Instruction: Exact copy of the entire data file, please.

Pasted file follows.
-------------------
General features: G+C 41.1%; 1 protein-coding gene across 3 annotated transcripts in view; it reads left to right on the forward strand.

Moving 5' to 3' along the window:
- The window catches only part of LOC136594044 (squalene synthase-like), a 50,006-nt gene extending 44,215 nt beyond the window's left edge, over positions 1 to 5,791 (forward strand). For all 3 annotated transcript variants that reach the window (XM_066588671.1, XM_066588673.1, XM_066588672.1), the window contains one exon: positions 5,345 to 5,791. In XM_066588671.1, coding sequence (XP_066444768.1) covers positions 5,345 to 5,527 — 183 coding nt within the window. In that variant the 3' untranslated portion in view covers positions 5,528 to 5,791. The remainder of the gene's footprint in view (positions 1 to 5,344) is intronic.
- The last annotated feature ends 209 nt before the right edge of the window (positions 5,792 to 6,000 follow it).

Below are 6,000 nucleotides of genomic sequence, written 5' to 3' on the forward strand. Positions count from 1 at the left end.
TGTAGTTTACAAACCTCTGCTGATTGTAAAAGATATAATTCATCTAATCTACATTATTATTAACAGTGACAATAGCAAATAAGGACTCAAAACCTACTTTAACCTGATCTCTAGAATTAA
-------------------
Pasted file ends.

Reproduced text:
General features: G+C 41.1%; 1 protein-coding gene across 3 annotated transcripts in view; it reads left to right on the forward strand.

Moving 5' to 3' along the window:
- The window catches only part of LOC136594044 (squalene synthase-like), a 50,006-nt gene extending 44,215 nt beyond the window's left edge, over positions 1 to 5,791 (forward strand). For all 3 annotated transcript variants that reach the window (XM_066588671.1, XM_066588673.1, XM_066588672.1), the window contains one exon: positions 5,345 to 5,791. In XM_066588671.1, coding sequence (XP_066444768.1) covers positions 5,345 to 5,527 — 183 coding nt within the window. In that variant the 3' untranslated portion in view covers positions 5,528 to 5,791. The remainder of the gene's footprint in view (positions 1 to 5,344) is intronic.
- The last annotated feature ends 209 nt before the right edge of the window (positions 5,792 to 6,000 follow it).

Below are 6,000 nucleotides of genomic sequence, written 5' to 3' on the forward strand. Positions count from 1 at the left end.
TGTAGTTTACAAACCTCTGCTGATTGTAAAAGATATAATTCATCTAATCTACATTATTATTAACAGTGACAATAGCAAATAAGGACTCAAAACCTACTTTAACCTGATCTCTAGAATTAA